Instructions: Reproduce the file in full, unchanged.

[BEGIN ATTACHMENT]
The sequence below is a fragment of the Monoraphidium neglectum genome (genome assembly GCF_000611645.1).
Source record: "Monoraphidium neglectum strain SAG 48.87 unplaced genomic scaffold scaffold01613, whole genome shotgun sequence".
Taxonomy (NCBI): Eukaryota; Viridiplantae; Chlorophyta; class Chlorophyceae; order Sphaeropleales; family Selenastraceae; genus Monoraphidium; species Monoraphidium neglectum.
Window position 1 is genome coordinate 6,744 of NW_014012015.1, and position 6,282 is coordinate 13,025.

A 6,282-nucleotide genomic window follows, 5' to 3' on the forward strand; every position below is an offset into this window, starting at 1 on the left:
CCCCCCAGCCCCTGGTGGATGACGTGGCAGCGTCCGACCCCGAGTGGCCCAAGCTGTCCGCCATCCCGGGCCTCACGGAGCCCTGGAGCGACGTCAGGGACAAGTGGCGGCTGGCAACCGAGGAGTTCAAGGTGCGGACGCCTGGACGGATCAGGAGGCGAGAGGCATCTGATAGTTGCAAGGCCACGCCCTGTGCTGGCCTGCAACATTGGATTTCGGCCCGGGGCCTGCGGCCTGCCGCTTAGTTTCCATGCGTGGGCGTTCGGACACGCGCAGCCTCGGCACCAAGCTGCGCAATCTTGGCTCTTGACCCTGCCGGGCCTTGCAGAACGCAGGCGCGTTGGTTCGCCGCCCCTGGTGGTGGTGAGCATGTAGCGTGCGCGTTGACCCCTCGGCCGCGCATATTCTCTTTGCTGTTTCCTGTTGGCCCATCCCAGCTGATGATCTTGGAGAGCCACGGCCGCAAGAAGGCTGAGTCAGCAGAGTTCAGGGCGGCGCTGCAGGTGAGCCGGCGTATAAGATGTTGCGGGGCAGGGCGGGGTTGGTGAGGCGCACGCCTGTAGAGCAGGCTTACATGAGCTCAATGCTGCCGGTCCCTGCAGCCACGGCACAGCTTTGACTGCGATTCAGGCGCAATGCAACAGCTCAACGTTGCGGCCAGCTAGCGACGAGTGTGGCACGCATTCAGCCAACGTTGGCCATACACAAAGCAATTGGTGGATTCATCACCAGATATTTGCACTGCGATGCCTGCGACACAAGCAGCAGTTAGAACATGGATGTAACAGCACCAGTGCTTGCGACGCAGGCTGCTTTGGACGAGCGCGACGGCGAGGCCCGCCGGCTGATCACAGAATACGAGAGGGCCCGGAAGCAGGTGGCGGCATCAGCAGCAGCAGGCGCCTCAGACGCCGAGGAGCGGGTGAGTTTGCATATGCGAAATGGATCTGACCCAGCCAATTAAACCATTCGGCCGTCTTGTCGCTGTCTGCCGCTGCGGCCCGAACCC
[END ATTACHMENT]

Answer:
The sequence below is a fragment of the Monoraphidium neglectum genome (genome assembly GCF_000611645.1).
Source record: "Monoraphidium neglectum strain SAG 48.87 unplaced genomic scaffold scaffold01613, whole genome shotgun sequence".
Taxonomy (NCBI): Eukaryota; Viridiplantae; Chlorophyta; class Chlorophyceae; order Sphaeropleales; family Selenastraceae; genus Monoraphidium; species Monoraphidium neglectum.
Window position 1 is genome coordinate 6,744 of NW_014012015.1, and position 6,282 is coordinate 13,025.

A 6,282-nucleotide genomic window follows, 5' to 3' on the forward strand; every position below is an offset into this window, starting at 1 on the left:
CCCCCCAGCCCCTGGTGGATGACGTGGCAGCGTCCGACCCCGAGTGGCCCAAGCTGTCCGCCATCCCGGGCCTCACGGAGCCCTGGAGCGACGTCAGGGACAAGTGGCGGCTGGCAACCGAGGAGTTCAAGGTGCGGACGCCTGGACGGATCAGGAGGCGAGAGGCATCTGATAGTTGCAAGGCCACGCCCTGTGCTGGCCTGCAACATTGGATTTCGGCCCGGGGCCTGCGGCCTGCCGCTTAGTTTCCATGCGTGGGCGTTCGGACACGCGCAGCCTCGGCACCAAGCTGCGCAATCTTGGCTCTTGACCCTGCCGGGCCTTGCAGAACGCAGGCGCGTTGGTTCGCCGCCCCTGGTGGTGGTGAGCATGTAGCGTGCGCGTTGACCCCTCGGCCGCGCATATTCTCTTTGCTGTTTCCTGTTGGCCCATCCCAGCTGATGATCTTGGAGAGCCACGGCCGCAAGAAGGCTGAGTCAGCAGAGTTCAGGGCGGCGCTGCAGGTGAGCCGGCGTATAAGATGTTGCGGGGCAGGGCGGGGTTGGTGAGGCGCACGCCTGTAGAGCAGGCTTACATGAGCTCAATGCTGCCGGTCCCTGCAGCCACGGCACAGCTTTGACTGCGATTCAGGCGCAATGCAACAGCTCAACGTTGCGGCCAGCTAGCGACGAGTGTGGCACGCATTCAGCCAACGTTGGCCATACACAAAGCAATTGGTGGATTCATCACCAGATATTTGCACTGCGATGCCTGCGACACAAGCAGCAGTTAGAACATGGATGTAACAGCACCAGTGCTTGCGACGCAGGCTGCTTTGGACGAGCGCGACGGCGAGGCCCGCCGGCTGATCACAGAATACGAGAGGGCCCGGAAGCAGGTGGCGGCATCAGCAGCAGCAGGCGCCTCAGACGCCGAGGAGCGGGTGAGTTTGCATATGCGAAATGGATCTGACCCAGCCAATTAAACCATTCGGCCGTCTTGTCGCTGTCTGCCGCTGCGGCCCGAACCC